Presentation on theme: "EDU 330: Educational Psychology Daniel Moos"— Presentation transcript:
1 EDU 330: Educational Psychology Daniel Moos Morality DevelopmentEDU 330: Educational PsychologyDaniel Moos
2 Example of a Moral Dilemma: Heinz and the Drug “In Europe a woman was near death from cancer. One drug might save her, a form of radium that a druggist in the same town had recently discovered. The druggist was charging $2,000, ten times what the drug cost him to make. The sick woman’s husband, Heinz, went to everyone he knew to borrow the money, but he could only get together about half of what it cost. He told the druggist that his wife was dying and asked him to sell it cheaper or let him pay later, but the druggist said “No.” The husband got desperate and broke into the man’s store to steal the drug for his wife. Should the husband have done that?” (Kohlberg, 1969, p. 376).
3 Morality Development: Introduction (I) Why consider moral development in education?Moral issues embedded in curriculum (especially History)75% of HS students admitted to cheating on tests (Bracey, 2005)Cheating may be on the rise from ES to College (Goodman, 2005; Selingo, 2004)May lead to other immoral acts after school (i.e. questionable accounting practices)Ultimately, beliefs about right and wrong influence behavior
4 Morality Development: Piaget (I) Responses to moral problems can be divided into two broad stages: Moral Realism (Morality of Constraint)– Rules are sacred, consequences determine all guilt (6 yr olds) Moral Relativism (Morality of Cooperation)– Rules are flexible, intent is important in determining guilt (12 yr olds)
5 Morality Development: Kohlberg (I) Level I: Pre-conventional: Egocentric orientation focusing on moral consequences for the self; reasoning found until about 10 years of ageStageDescriptionMoral reasoning based on immediate consequences for the individual. An act is moral if a person isn’t punished for it. It is immoral if the person is punished.1: Punishment - Obedience2: Market ExchangeORInstrumental RelativistMoral reasoning based on reciprocity. An act is moral if a similar act occurs in return (i.e. satisfies own needs)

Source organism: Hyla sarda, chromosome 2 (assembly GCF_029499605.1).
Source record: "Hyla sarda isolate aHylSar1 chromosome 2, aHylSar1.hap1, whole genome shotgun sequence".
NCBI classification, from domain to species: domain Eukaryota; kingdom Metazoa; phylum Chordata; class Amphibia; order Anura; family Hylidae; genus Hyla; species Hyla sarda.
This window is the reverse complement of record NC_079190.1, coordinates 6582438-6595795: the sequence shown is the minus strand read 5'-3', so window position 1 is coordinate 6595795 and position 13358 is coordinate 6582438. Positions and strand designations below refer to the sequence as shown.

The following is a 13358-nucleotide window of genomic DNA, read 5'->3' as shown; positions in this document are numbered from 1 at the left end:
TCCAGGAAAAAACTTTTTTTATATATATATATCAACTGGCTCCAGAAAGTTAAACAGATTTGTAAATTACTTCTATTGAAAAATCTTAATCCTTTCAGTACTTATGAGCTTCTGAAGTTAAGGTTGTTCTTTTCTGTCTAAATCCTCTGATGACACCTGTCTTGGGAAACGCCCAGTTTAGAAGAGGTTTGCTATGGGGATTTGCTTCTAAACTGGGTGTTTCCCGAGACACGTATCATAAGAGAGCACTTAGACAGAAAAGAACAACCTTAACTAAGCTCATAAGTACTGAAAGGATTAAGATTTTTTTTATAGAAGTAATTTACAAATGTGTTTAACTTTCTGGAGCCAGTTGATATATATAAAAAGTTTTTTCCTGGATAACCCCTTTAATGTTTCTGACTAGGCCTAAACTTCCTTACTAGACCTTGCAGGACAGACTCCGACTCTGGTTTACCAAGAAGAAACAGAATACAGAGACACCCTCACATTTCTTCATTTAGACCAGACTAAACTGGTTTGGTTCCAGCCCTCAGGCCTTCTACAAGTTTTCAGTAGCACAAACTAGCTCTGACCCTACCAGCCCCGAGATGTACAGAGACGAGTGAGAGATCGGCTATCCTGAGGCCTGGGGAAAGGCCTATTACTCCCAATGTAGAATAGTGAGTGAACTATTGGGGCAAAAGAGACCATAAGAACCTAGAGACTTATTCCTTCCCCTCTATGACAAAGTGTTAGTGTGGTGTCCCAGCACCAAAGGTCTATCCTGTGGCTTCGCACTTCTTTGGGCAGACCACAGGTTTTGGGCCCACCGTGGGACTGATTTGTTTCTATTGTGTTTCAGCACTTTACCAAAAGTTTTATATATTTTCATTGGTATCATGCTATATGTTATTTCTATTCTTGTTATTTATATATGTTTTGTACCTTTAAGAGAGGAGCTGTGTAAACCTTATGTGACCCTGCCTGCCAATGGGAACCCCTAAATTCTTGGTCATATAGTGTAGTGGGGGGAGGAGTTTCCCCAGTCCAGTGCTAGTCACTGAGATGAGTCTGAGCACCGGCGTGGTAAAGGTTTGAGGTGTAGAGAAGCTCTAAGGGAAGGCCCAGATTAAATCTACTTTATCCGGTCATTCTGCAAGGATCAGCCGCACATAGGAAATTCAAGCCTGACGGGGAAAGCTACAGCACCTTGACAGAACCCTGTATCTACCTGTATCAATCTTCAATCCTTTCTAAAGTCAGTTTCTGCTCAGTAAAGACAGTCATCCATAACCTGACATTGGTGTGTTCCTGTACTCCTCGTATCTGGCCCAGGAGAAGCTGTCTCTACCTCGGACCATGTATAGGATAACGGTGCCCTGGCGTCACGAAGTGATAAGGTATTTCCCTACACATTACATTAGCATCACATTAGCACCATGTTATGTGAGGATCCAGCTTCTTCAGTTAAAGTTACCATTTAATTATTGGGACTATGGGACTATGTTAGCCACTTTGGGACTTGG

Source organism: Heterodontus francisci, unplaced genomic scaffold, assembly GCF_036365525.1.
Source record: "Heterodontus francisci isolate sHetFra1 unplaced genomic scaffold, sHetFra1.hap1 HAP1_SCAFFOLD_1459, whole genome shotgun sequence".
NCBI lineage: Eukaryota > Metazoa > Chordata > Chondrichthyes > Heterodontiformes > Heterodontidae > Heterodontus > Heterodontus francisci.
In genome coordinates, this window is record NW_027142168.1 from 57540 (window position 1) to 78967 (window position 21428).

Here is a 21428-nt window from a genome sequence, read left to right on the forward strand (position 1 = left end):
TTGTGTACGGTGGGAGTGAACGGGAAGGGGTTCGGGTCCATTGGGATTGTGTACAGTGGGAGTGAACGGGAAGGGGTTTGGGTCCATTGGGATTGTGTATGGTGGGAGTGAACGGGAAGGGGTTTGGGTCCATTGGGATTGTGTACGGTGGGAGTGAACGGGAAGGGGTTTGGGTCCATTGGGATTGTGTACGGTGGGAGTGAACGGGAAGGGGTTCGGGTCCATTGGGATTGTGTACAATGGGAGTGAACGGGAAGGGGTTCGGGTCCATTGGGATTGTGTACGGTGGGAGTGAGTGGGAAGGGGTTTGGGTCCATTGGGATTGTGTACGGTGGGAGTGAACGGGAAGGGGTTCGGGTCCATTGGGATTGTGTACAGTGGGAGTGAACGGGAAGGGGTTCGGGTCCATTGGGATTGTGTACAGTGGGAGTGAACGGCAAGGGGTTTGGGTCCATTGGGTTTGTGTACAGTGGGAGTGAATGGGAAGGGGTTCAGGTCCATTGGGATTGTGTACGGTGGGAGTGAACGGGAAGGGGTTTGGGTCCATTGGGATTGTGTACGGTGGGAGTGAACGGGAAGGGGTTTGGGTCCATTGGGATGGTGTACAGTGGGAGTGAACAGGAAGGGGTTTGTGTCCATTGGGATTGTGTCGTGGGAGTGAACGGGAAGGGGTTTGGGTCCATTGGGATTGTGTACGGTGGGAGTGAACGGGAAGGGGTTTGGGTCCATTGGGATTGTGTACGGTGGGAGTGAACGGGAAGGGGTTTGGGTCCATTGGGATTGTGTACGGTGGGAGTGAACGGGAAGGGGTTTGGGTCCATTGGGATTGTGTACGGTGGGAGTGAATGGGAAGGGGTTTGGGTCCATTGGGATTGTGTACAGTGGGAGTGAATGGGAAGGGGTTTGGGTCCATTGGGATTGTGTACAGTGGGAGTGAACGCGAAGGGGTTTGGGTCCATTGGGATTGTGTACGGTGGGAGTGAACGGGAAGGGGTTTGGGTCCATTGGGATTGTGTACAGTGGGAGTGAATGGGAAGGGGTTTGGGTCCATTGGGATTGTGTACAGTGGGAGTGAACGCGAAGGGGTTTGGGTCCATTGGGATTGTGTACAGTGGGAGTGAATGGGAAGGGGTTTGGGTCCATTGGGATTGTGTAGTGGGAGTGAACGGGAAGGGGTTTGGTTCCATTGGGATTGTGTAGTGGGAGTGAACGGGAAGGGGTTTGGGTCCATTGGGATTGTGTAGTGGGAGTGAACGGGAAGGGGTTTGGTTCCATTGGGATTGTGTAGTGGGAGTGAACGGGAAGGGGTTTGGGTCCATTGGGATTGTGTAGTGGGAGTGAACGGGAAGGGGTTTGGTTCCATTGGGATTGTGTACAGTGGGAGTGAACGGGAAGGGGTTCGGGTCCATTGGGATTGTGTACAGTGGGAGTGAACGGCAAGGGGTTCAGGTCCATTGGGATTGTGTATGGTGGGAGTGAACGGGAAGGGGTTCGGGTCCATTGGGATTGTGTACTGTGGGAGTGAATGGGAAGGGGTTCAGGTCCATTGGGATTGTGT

6 Morality Development: Kohlberg (II) Level II: Conventional: Moral reasoning linked to perspectives of, and concerns for, others (i.e. loyalty, obeying the law, family obligation); typical of 10 to 20 yr olds.StageDescription3: Interpersonal HarmonyOrGood boy-nice girlMoral reasoning based on concern for others or the opinions of others. An act is moral if others demonstrate similar acts, or it helps others (i.e. behavior likely to please others)Moral reasoning based on rules, laws, and orderly society. An act is moral if it follows rules or promotes an orderly society.4: Law and Order
7 Morality Development: Kohlberg (III) Level III: Post-conventional. Reasoning transcends society’s rules; reflects an understanding that rules sometimes need to be changed/ignored.StageDescriptionMoral reasoning based on principled agreements among people. An act is moral if it is consistent with a principled agreement. (ex: Bill of Rights)5: Social ContractMoral reasoning based on abstract principles. An act is moral if it is consistent with an abstract principle that transcends an individual’s society.6: Universal Ethical
8 Summary of Kohlberg’s Six Stage Theory of Morality Development: 1: Punishment and ObedienceMoral reasoning based on immediate consequences for the individual.2: Market ExchangeMoral reasoning based on reciprocity. An act is moral if a similar act occurs in return.3: Interpersonal HarmonyMoral reasoning based on concern for others or the opinions of others.4: Law and OrderMoral reasoning based on rules, laws, and an orderly society.5: Social ContractMoral reasoning based on principled agreements among people. 6: Universal PrinciplesMoral reasoning based on abstract principles.
9 Morality Development: Exercise (I) 1. If I stay out I will be in big trouble with my parents.Stage 1: Punishment and ObediencePreconventional Ethics: Young children, some teenagersNobody’s doing anything anyway so I won’t be missing anything.Stage 2: Market ExchangeMy parents and I agreed that midnight was fair, and you can’t go back on your agreements.Stage 5: Social ContractPostconventional Ethics: Middle school to high school students4. If I stay out my parents will be worried.Stage 3: Interpersonal HarmonyConventional Ethics: Middle school to high school students
10 Morality Development: Exercise (II) It’s the curfew, so I’ll be in by midnight.Stage 4: Law and orderConventional Ethics: Middle school to high schoolstudentsMy friends have curfews, too, and they’re going to be home by then.Stage 3: Interpersonal Harmony
11 Piaget, Kohlberg, and Gilligan: Moral Development Criticisms of Kohlberg’s TheoryAcceleration of moral development through instruction is limitedMoral dilemmas are too removed from everyday social interactions Theory does not adequately address micromoral issues Too much emphasis on moral reasoning and not enough on moral behavior Research sample (white males) limits the generalizability of the findings
12 Morality Development: Gender Differences Are there gender differences? Do men and women approach moral dilemmas differently?Some suggest:Men: judgment on abstract concepts (justice, rules, individual rights)Women: Interpersonal connections and attention to human needsUltimately, findings mixedKohlberg focused exclusively on cognitive aspects of moral reasoning/development
13 Piaget, Kohlberg, and Gilligan: Moral Development Gilligan’s View of Identity and Moral DevelopmentStudent of Kohlberg and later became critical of some of himFemales develop along different pathPreconventional. Care is egocentricConventional. Care results from internalized focus on others, while neglecting oneselfPostconventional. Critical of approach in Conventional stage; Learn to balance caring for self with caring for others.
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